Stanley C. Trent has received the 2015 Outstanding Curry Professor Award from the University of Virginia’s Curry School of Education Foundation in recognition of his exemplary professional stature, teaching, research and service.
Trent is associate professor of education in the Curry School of Education’s teacher preparation program, where he teaches undergraduate courses in foundations of teaching and graduate courses in diversity and equity in education. He has also taught courses in the special education program. He joined the faculty in 1997.
Early in his career, Trent challenged the traditional view of special education that viewed culturally and linguistically diverse students through a deficit lens that defines educational difficulties solely within children and ignores contextual factors influencing their achievement. His 1994 paper on the over-representation of minority students in special education, written with Curry School alumnus Alfredo Artiles, is the most-cited article in the history of The Journal of Special Education. It is now required reading in many special education courses across the country.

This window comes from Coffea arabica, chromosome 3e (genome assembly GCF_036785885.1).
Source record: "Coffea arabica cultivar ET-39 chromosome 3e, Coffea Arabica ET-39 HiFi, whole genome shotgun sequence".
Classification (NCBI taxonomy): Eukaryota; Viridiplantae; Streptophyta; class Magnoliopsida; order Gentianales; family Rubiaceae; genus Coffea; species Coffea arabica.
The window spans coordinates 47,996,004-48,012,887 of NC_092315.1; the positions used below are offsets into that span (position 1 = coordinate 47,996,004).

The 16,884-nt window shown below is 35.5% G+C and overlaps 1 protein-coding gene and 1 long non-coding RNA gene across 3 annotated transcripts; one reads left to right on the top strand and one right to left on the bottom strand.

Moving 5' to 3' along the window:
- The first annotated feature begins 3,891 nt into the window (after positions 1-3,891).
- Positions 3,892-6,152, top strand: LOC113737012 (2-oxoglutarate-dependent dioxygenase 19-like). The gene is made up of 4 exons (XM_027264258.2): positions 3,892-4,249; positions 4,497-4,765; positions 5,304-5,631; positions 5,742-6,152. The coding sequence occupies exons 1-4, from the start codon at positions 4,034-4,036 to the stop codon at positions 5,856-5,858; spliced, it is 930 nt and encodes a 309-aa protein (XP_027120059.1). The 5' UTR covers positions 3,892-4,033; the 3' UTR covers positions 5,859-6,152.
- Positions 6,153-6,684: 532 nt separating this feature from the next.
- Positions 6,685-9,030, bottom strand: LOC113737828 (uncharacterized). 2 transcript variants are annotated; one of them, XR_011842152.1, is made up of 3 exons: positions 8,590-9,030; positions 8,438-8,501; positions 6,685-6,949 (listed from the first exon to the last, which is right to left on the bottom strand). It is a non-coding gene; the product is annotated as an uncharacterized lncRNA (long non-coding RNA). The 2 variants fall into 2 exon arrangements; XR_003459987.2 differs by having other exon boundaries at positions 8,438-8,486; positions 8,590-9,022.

The paper reporting on his Spencer Foundation funded study of at-risk minority students placed in inclusive classrooms in an urban school was named the outstanding publication of 2002 by The Journal of Teacher Education and Special Education.
“Stan remains strongly committed to correcting what many of us view as a major injustice in American schools,” said Bill McDiarmid, dean of the University of North Carolina at Chapel Hill’s School of Education, “the disproportionate assignment of minority students—especially African-American males—to special education and their exclusion from regular classrooms. As much as any scholar over the past two decades, he has raised the awareness of educators and policymakers about this issue.”
For five years Trent directed the Center of Minority Research in Special Education, which provided support to faculty from historically black colleges to compete for research funding. The Center was funded with a $1 million grant from the U.S. Department of Education. More recently, in 2014 Trent collaborated on a $1 million grant from the U.S. DOE for a program to boost the pipeline of early childhood special education professors.
From 2007 to 2010 Trent served as the Curry School’s first assistant dean for diversity and equity and was prior to that a member of Curry’s Diversity Committee. He has also brought the entire school together around important, mind-broadening ideas by founding the annual Curry Common Read initiative, which is now in its fourth year.
Trent received his bachelor of science degree from Virginia State University in 1977, his master of education degree from Temple University in 1979 and his doctor of philosophy degree in education from the Curry School of Education in 1992.
He will receive his award September 10 at a Curry School of Education dinner.